The scenic and stunningly beautiful state of Oregon is one of the favorite destinations for gold prospectors. The state is blessed with numerous rivers, countless creeks, and several mountains that carry a considerable amount of gold deposits.
For hundreds of years, people in search of wealth have found their wishes fulfilled in Oregon. Even after satisfying the needs of hundreds and thousands of people, there is still gold for the taking.
The east and southern parts of Oregon are the major gold-bearing areas. One of the notable places were miners and prospectors have benefited immensely in the past is the John Day River.
The John Day River and Its Tributaries
The John Day River is one of the three major rivers that flow through Eastern Oregon. The other two are the Powder River and Burnt River. Tributaries and streams that flow through the gold-rich parts of the Blue Mountains drain in the John Day River.
During the initial years when gold was discovered along the John Day River, people who came for gold used simple and traditional methods of gold extraction. Later, hydraulic methods were used, and then, dredging became popular in many sections of the river.
Gold deposits in the main river and its tributaries led to the creation of many famous mining towns such as Canyon City, Dixie, Susanville, and Greenhorn.
The richest gold deposits in Oregon were found at Canyon City. We’ll learn more about the Canyon City and Canyon Creek that flows through the city and joins the John Day River in the following section. That said it needs to be mentioned that a yard of gravel in gold-rich Canyon City was worth $500 at a time when the rate of gold was only $19 per ounce.
Perhaps the second most famous gold-bearing place would be Buck Gulch, a tributary to the Middle Fork John Day River. Not necessarily for its total gold production, but rather because it was the discovery site of the 80-ounce Armstrong gold nugget found in Galena.
Gold in Canyon City
Canyon City became famous for gold due to the rich deposits at Canyon Creek. It passes through the city and drains into the main river at John Day.
The creek is surrounded by the Blue Mountains, where large gold deposits were first discovered by the miners. Within the next 12 months, gold discoveries were made throughout the region, including the Canyon Creek and Canyon City.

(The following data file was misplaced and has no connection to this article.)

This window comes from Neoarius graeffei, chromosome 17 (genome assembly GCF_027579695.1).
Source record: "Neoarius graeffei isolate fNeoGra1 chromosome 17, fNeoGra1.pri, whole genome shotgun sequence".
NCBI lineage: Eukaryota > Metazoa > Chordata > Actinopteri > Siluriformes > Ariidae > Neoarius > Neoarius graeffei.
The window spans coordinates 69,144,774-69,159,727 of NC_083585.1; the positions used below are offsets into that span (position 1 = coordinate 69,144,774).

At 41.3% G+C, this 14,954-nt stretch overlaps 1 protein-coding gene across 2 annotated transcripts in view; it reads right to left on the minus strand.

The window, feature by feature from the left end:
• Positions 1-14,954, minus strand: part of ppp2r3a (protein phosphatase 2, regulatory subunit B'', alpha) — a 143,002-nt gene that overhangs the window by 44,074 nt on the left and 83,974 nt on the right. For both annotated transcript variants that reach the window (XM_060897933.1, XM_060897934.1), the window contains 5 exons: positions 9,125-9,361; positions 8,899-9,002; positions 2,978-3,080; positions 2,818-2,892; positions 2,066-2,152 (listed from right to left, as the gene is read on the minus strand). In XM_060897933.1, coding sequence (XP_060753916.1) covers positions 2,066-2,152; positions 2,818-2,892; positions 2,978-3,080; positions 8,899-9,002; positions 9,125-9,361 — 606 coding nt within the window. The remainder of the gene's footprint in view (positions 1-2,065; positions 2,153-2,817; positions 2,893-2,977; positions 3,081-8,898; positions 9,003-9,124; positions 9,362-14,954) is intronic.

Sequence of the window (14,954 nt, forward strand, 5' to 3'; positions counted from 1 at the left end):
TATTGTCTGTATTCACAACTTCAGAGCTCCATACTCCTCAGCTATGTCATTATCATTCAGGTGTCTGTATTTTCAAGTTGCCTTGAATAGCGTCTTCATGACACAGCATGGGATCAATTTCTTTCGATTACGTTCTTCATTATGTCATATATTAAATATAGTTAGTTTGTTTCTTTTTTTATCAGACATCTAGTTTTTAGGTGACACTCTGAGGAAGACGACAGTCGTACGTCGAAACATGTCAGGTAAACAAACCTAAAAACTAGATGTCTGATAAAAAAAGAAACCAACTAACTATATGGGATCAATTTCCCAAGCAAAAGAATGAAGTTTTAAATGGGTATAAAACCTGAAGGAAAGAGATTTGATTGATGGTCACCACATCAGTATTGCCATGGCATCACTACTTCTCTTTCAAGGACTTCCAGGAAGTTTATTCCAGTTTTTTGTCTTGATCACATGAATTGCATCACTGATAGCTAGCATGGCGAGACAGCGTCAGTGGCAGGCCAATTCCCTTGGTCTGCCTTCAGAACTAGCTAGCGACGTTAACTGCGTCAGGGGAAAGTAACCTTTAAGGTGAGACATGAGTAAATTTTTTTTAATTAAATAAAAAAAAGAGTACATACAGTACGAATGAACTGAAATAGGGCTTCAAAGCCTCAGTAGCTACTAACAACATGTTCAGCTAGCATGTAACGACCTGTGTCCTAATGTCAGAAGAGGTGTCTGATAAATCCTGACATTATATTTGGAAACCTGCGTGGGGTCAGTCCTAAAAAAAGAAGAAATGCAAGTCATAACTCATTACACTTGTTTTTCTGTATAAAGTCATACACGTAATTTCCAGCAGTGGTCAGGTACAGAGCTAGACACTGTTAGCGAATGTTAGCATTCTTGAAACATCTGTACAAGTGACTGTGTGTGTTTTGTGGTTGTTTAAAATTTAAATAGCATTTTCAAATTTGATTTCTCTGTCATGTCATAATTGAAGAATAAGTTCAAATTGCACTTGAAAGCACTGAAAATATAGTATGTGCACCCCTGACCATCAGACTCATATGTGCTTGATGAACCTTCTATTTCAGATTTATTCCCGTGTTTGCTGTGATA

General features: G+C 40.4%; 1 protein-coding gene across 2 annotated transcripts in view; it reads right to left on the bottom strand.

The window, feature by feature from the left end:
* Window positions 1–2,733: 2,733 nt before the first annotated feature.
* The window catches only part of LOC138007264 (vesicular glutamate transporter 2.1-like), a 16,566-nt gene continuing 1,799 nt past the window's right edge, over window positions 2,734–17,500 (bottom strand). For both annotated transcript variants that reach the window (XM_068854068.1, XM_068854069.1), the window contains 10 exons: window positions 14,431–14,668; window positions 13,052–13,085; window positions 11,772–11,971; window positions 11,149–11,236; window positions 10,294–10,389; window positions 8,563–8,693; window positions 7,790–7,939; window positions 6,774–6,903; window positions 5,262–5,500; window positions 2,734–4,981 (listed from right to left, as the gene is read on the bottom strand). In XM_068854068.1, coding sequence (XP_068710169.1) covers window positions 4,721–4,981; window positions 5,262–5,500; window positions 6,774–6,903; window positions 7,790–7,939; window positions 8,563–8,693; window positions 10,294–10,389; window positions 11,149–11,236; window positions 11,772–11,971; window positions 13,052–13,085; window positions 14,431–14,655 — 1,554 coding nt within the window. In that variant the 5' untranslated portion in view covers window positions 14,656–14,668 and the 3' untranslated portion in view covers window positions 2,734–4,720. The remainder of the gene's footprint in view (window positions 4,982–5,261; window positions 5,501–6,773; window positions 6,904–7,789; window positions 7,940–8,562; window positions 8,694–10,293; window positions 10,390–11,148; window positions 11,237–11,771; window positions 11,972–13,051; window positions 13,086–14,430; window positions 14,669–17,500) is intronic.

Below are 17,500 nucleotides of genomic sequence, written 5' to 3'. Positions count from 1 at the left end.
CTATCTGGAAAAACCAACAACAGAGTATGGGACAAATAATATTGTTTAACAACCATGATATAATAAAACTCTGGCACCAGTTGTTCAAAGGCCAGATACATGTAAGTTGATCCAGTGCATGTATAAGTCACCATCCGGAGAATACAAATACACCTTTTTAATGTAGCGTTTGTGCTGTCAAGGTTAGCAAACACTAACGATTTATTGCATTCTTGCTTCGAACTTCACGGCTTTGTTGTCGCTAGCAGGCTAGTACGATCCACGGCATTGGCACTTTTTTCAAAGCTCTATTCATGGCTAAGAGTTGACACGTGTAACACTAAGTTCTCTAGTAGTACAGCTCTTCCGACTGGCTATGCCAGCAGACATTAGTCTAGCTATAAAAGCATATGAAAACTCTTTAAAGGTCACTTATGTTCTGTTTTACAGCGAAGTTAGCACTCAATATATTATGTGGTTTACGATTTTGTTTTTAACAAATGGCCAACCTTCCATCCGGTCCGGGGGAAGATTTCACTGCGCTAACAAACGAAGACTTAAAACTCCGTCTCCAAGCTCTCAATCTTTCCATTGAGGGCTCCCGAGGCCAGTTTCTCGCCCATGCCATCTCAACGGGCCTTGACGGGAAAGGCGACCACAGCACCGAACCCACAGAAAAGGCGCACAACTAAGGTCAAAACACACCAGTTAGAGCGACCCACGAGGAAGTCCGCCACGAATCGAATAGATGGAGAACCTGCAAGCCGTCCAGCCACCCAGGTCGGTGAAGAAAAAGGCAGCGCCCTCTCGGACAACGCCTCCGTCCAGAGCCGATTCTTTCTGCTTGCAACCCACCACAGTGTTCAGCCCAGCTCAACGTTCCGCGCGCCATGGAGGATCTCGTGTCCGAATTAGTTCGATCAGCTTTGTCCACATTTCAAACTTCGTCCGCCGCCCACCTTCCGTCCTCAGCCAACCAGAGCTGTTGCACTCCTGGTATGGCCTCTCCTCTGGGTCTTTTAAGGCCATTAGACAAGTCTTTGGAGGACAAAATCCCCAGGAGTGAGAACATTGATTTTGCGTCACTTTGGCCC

Apart from the traditional methods, bucked line dredging was also used to extract gold from the lower-end section of the creek.
The placer gold deposits found in the creek come from the Little Canyon Mountain. In the mountain, miners found lode gold. Later, numerous lode mines were established in the mountain.
Canyon City is also where miners found numerous gold nuggets. Some of them were quite big. Sadly, the exact size and weight of big gold nuggets found in the Canyon City will remain a mystery, because of poor record-keeping in those days.
Placer Gold in the John Day River
The John Day River was once rich in placer gold. Although the entire stretch of the river was famous for its placer gold deposits, certain sections, such as the valley that runs through the John Day town and Prairie City contained large reserves. For a long time, the valley was extensively mined using bucket line dredges.
Much of the areas that were dredged have been leveled and converted into farmland and pastures. But, people driving through the area could still see some of the large tailing piles.
The gold extraction methods used during the dredging operations in those days were crude and inefficient. The tailing piles could still contain a considerable amount of placer gold.
Not too far from Canyon City, Marysville is a historic site where the Golden West Mine, Great Northern Mine, and innumerable prospecting sites are located.
Prospecting in the John Day River
Plenty of gold is still waiting to be found along the John Day River, its tributaries, and from mining towns near the river. Prospectors can begin at Canyon City, which was once a famous mining town that produced thousands of ounces of gold.
Access is a challenge on the river itself, as most of the ground adjacent to the river is private pasture land. Many of the historic digging sites are now farmland, roads, and buildings. But there are still many areas where you can search for gold.
There are still a few private mining operations on near Canyon City. On my last visit to the area, there were private claim markers along Canyon Creek. One had contact information about obtaining access for prospecting… might be worth looking into if you are in the area.
Prospectors can extract the yellow metal from old tailing piles. Many of these piles have been leveled out and aren’t easy to spot in the John Day valley anymore. Research to locate the old workings might be necessary, and permission will be needed to get on private land.
Bear in mind that the piles will most probably contain iron and other scrap metals. Metal detectors can be a challenge, but they are a good way to find large specimen gold. Just prepare to do a lot of digging.
Canyon City and John Day are not really mining towns anymore. The people living in these cities now focus on farming and other occupations. Only a few minor operations still take place here. Casual prospecting surely still takes place, but it’s not the booming industry that it was centuries ago.
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